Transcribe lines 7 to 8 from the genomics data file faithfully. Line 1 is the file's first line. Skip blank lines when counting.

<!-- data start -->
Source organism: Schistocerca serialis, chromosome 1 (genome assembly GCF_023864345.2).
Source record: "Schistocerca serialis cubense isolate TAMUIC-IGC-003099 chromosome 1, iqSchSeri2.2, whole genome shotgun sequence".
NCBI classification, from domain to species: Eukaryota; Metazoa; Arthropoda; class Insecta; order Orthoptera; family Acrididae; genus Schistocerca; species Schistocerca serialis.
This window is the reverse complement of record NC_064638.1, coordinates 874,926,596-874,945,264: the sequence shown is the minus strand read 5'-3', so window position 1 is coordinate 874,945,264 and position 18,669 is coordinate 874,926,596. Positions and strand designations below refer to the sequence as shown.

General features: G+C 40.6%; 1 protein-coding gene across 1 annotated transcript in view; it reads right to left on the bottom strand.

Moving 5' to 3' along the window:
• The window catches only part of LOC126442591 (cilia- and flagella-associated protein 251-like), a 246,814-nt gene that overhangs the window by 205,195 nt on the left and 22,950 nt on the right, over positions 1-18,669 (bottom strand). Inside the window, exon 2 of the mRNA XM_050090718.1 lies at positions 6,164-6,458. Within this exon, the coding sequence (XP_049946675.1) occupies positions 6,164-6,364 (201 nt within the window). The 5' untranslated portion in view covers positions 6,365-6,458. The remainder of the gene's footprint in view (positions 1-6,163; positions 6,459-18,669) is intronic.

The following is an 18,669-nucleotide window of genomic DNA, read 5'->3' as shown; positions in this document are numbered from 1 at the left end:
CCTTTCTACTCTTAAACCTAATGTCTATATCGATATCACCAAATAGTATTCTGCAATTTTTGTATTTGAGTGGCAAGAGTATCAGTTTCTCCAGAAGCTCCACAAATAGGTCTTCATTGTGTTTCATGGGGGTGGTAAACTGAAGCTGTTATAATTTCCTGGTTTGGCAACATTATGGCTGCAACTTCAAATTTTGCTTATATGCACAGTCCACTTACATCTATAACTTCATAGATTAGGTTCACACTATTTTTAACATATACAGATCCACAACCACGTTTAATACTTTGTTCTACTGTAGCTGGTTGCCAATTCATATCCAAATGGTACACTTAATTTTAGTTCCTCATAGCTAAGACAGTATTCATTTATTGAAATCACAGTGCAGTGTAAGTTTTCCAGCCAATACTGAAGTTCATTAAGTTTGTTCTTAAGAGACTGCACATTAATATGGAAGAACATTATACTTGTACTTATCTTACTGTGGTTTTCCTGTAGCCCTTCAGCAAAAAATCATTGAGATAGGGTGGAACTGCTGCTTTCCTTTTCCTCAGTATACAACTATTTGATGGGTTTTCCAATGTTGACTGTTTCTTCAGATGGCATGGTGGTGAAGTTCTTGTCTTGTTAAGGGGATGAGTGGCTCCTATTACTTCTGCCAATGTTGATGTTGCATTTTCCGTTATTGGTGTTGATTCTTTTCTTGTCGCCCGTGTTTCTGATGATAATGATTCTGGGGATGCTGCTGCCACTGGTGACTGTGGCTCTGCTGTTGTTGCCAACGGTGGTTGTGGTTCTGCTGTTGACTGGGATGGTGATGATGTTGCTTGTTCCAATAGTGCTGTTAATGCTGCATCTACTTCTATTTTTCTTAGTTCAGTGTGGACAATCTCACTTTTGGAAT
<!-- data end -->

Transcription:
• The window catches only part of LOC126442591 (cilia- and flagella-associated protein 251-like), a 246,814-nt gene that overhangs the window by 205,195 nt on the left and 22,950 nt on the right, over positions 1-18,669 (bottom strand). Inside the window, exon 2 of the mRNA XM_050090718.1 lies at positions 6,164-6,458. Within this exon, the coding sequence (XP_049946675.1) occupies positions 6,164-6,364 (201 nt within the window). The 5' untranslated portion in view covers positions 6,365-6,458. The remainder of the gene's footprint in view (positions 1-6,163; positions 6,459-18,669) is intronic.

The following is an 18,669-nucleotide window of genomic DNA, read 5'->3' as shown; positions in this document are numbered from 1 at the left end: